At the same time, the house was in dire need of TLC. Of the five existing bathrooms, none was fully functional. Working with Leslie Raymond of Albert Architecture, the Hendels had their contractors peel away dated layers from renovations that had taken place over the years — pickled oak flooring and paneling, aluminum replacement windows, and faux brick laminate floors to name a few — and saved and restored as many original features as possible, including plaster walls and medallions, heart pine floors and elaborate moldings. “Our plan for the house was to bring it into this century while restoring its antiquity,” says Judy. “Though many renovations are successful due to the contrast and juxtaposition, we wanted a subtle transition from old to new.” The project called for updating the house with new plumbing, electrical and HVAC, a new master suite and new bathrooms. It also meant gutting and redesigning an addition made during the 1960s to include outdoor views and a chef’s kitchen with immediate access to an outdoor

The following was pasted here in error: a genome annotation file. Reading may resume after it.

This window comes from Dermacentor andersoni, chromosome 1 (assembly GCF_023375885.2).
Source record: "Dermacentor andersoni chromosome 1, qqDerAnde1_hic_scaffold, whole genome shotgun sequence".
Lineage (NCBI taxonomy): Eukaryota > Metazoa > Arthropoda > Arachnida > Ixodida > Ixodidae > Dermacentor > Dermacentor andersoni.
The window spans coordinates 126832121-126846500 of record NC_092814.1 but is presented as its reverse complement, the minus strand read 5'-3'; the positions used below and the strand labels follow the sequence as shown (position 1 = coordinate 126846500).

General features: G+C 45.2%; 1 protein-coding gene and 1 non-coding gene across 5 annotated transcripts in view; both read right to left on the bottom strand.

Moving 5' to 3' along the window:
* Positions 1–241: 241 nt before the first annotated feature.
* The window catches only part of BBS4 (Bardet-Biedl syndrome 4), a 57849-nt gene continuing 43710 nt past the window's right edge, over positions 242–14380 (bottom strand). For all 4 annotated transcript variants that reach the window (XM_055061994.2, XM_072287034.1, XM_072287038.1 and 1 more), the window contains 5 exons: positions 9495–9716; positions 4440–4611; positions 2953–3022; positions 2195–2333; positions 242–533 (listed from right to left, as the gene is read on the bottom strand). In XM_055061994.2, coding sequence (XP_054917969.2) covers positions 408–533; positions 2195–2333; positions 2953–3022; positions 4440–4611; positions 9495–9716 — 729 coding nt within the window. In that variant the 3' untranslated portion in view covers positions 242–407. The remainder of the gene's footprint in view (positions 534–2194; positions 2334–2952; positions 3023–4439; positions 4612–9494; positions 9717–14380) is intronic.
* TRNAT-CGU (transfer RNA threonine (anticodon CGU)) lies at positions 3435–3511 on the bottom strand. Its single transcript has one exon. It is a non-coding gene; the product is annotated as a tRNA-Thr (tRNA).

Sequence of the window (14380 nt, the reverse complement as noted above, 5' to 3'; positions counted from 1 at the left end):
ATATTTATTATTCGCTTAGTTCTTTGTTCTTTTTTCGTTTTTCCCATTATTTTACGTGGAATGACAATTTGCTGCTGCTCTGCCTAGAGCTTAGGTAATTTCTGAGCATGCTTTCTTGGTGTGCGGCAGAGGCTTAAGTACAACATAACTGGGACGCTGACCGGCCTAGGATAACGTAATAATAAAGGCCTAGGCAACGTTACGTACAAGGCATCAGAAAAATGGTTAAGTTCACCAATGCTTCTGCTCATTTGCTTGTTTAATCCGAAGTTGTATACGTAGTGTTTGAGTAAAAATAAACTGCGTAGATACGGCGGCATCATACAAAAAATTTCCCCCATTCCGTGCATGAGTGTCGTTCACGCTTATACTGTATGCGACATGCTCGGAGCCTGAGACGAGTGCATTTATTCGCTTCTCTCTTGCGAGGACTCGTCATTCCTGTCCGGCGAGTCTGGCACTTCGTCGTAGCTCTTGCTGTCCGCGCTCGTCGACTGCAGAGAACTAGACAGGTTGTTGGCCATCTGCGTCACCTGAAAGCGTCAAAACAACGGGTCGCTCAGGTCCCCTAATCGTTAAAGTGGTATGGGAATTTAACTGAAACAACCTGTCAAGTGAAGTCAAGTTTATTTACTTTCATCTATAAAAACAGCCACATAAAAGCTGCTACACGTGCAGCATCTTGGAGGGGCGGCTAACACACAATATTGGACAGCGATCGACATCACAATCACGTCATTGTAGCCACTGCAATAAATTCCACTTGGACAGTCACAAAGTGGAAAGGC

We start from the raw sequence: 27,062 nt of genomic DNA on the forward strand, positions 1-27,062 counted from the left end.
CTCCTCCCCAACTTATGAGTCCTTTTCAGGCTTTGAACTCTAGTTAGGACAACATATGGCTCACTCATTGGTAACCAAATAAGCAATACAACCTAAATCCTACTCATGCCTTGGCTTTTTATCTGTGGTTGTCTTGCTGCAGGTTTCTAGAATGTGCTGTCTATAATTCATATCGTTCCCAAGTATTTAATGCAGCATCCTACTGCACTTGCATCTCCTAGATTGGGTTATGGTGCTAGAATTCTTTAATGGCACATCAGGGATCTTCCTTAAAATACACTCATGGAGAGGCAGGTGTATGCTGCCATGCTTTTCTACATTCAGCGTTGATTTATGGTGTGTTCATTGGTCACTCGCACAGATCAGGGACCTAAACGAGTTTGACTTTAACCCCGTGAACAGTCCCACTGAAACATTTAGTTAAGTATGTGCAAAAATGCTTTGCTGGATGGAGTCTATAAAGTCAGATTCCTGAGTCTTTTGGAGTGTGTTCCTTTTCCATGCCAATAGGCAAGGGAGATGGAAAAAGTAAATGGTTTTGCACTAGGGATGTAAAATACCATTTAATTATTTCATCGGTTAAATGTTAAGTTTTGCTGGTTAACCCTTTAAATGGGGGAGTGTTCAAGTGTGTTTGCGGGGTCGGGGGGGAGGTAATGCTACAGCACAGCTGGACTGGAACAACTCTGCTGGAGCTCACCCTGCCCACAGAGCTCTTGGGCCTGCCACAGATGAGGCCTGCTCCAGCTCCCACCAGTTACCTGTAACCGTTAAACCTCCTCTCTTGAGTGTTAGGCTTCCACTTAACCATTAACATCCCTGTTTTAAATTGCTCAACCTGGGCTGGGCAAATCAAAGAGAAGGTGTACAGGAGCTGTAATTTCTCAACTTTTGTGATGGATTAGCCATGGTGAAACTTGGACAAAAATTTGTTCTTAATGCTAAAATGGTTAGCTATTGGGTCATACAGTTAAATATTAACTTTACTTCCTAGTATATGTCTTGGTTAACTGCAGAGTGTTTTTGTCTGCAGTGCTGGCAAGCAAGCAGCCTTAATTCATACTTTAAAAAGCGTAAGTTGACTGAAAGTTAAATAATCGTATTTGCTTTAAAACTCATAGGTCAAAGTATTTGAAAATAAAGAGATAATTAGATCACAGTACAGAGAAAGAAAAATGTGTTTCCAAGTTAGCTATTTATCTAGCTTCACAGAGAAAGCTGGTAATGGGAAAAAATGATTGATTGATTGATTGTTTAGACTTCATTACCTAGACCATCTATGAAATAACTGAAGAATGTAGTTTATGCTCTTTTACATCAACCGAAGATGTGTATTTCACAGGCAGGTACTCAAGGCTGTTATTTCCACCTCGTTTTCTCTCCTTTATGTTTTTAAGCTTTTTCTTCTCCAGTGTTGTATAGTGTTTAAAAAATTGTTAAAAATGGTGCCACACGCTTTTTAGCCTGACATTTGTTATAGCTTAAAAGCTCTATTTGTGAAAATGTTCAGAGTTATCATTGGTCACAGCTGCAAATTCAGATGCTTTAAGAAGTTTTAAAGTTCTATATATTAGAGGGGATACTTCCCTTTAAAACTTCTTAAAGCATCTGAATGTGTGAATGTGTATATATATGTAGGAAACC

kitchen newly carved out of the existing carriage house. The couple grills outside most evenings. “Leslie was really good about carrying over the feel of the front of the house, but the kitchen and living space in the back is a little more contemporary and meets our needs of today,” says Judy. By bumping out the exterior wall, removing drop-down ceilings and dated fixtures, and emphasizing outdoor views, the redesign accommodated the couple’s desire for open concept living and helped the space feel more appropriately in scale with the house. Raymond’s use of a large cased opening between the kitchen and family room also makes the addition feel consistent with the rest of the house. “Leslie was right,” says Judy. “The two rooms present as one, but they don’t look like we created a new space. The cased opening showcases the kitchen, like a beautiful frame and helps to define the space. It anchors the kitchen so it’s not floating in the room.” Judy was trained at the Art Institute of Chicago and decorated all 5,000 square feet of the house, using showrooms and resources in New